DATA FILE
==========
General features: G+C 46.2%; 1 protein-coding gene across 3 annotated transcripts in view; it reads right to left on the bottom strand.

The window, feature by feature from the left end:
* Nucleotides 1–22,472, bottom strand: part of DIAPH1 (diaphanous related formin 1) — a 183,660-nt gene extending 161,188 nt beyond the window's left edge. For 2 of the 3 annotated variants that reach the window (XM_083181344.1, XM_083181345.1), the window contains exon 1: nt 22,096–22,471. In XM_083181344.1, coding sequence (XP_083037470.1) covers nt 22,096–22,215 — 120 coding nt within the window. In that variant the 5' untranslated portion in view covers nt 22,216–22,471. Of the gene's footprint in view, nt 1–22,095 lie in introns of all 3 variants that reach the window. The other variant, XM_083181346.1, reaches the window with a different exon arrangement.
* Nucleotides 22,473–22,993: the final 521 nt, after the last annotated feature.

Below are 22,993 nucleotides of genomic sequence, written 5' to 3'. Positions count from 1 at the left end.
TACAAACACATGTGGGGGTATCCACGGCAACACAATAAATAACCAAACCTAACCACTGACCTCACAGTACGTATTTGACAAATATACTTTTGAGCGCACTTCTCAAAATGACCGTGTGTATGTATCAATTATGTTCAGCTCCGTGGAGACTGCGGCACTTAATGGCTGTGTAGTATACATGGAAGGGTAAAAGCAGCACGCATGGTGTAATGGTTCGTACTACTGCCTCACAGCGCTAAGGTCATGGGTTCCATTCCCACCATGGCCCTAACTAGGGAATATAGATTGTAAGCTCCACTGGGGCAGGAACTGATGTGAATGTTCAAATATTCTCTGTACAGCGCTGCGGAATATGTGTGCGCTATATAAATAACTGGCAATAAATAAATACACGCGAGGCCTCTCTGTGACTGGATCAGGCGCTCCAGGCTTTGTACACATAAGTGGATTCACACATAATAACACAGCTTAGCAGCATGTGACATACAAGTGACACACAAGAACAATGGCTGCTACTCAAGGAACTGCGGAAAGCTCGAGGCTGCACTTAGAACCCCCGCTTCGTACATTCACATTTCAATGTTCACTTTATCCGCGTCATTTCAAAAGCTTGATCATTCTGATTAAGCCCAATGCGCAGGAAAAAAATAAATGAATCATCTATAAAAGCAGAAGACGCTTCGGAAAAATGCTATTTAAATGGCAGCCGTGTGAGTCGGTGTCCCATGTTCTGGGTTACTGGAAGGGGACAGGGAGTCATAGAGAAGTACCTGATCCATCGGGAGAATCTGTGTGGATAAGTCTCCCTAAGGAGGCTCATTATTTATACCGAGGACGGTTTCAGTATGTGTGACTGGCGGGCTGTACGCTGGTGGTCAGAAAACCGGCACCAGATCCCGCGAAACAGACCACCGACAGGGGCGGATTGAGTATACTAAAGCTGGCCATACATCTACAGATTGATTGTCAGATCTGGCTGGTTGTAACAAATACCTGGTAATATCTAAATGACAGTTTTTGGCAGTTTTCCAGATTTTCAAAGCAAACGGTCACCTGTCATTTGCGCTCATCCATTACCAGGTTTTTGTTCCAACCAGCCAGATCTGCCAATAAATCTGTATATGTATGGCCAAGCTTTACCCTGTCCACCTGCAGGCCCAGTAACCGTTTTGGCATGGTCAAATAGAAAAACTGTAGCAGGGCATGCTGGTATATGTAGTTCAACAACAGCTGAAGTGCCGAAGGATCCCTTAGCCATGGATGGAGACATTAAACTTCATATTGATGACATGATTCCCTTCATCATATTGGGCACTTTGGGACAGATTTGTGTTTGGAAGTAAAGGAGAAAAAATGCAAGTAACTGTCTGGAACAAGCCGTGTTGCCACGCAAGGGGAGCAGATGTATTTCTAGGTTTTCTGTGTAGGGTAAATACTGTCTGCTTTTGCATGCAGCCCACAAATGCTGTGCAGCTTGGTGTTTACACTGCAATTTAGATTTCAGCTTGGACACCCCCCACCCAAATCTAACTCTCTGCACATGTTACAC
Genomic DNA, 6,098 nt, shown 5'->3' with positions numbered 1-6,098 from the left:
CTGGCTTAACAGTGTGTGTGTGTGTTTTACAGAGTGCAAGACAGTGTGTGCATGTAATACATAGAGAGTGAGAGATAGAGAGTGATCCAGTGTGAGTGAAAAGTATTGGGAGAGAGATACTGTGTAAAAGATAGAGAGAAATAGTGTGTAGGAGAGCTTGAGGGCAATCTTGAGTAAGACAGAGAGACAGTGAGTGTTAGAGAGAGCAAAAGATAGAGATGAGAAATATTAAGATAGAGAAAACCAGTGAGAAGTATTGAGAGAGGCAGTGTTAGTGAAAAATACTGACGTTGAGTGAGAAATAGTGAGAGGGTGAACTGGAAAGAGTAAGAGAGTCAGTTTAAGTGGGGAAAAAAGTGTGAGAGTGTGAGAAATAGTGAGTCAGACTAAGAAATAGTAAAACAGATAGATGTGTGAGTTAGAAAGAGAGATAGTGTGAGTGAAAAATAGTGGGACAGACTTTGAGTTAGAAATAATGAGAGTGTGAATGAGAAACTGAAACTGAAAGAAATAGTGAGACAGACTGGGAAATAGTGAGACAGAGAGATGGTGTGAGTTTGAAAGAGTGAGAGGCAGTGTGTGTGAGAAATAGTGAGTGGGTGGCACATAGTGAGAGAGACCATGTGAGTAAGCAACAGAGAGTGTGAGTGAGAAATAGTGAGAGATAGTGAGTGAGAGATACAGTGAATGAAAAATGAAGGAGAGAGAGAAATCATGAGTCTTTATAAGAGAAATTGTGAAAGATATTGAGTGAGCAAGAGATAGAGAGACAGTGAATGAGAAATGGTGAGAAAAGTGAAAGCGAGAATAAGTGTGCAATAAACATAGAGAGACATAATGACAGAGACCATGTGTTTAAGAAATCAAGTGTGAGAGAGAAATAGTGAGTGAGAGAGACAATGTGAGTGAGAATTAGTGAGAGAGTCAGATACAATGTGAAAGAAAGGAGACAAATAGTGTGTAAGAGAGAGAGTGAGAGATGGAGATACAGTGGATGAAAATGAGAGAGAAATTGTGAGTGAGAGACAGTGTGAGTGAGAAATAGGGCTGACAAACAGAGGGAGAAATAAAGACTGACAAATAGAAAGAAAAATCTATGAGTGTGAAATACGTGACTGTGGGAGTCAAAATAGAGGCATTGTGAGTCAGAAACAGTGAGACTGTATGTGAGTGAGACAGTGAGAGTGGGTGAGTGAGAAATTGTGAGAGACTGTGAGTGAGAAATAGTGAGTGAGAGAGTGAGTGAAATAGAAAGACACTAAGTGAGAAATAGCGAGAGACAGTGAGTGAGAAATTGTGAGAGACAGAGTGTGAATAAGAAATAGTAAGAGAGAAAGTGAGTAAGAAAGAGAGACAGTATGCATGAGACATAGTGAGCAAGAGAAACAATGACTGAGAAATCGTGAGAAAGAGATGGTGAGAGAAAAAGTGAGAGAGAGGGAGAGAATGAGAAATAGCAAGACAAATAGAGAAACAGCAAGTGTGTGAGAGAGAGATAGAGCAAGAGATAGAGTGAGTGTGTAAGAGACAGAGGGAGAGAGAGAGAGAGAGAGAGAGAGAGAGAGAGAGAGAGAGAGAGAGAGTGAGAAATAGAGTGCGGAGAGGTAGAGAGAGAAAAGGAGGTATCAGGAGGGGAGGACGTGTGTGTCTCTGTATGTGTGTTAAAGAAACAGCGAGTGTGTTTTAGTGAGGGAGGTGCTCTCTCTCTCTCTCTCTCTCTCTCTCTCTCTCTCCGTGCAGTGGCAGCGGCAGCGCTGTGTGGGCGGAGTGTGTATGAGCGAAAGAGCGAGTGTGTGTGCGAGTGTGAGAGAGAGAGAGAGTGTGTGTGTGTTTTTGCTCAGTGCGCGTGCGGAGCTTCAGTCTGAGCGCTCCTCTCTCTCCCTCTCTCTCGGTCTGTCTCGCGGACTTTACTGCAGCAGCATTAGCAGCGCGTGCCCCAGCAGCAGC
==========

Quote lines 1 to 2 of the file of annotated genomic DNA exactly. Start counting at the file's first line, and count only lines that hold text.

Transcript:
General features: G+C 46.2%; 1 protein-coding gene across 3 annotated transcripts in view; it reads right to left on the bottom strand.

The window, feature by feature from the left end: